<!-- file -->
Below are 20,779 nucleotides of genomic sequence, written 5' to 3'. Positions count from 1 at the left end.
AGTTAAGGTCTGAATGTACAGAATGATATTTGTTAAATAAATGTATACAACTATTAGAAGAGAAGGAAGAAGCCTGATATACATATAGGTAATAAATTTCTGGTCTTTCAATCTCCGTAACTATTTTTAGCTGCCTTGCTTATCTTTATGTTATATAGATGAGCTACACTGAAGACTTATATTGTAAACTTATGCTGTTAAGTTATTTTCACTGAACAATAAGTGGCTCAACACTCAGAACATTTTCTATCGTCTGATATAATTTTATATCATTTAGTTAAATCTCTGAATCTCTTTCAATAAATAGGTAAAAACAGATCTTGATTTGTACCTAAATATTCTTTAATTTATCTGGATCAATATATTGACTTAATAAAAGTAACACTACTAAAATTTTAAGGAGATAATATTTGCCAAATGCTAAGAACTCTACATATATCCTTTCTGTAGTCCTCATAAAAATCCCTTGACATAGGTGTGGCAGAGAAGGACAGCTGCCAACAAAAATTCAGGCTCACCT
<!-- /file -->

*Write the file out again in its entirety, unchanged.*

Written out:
Below are 20,779 nucleotides of genomic sequence, written 5' to 3'. Positions count from 1 at the left end.
AGTTAAGGTCTGAATGTACAGAATGATATTTGTTAAATAAATGTATACAACTATTAGAAGAGAAGGAAGAAGCCTGATATACATATAGGTAATAAATTTCTGGTCTTTCAATCTCCGTAACTATTTTTAGCTGCCTTGCTTATCTTTATGTTATATAGATGAGCTACACTGAAGACTTATATTGTAAACTTATGCTGTTAAGTTATTTTCACTGAACAATAAGTGGCTCAACACTCAGAACATTTTCTATCGTCTGATATAATTTTATATCATTTAGTTAAATCTCTGAATCTCTTTCAATAAATAGGTAAAAACAGATCTTGATTTGTACCTAAATATTCTTTAATTTATCTGGATCAATATATTGACTTAATAAAAGTAACACTACTAAAATTTTAAGGAGATAATATTTGCCAAATGCTAAGAACTCTACATATATCCTTTCTGTAGTCCTCATAAAAATCCCTTGACATAGGTGTGGCAGAGAAGGACAGCTGCCAACAAAAATTCAGGCTCACCT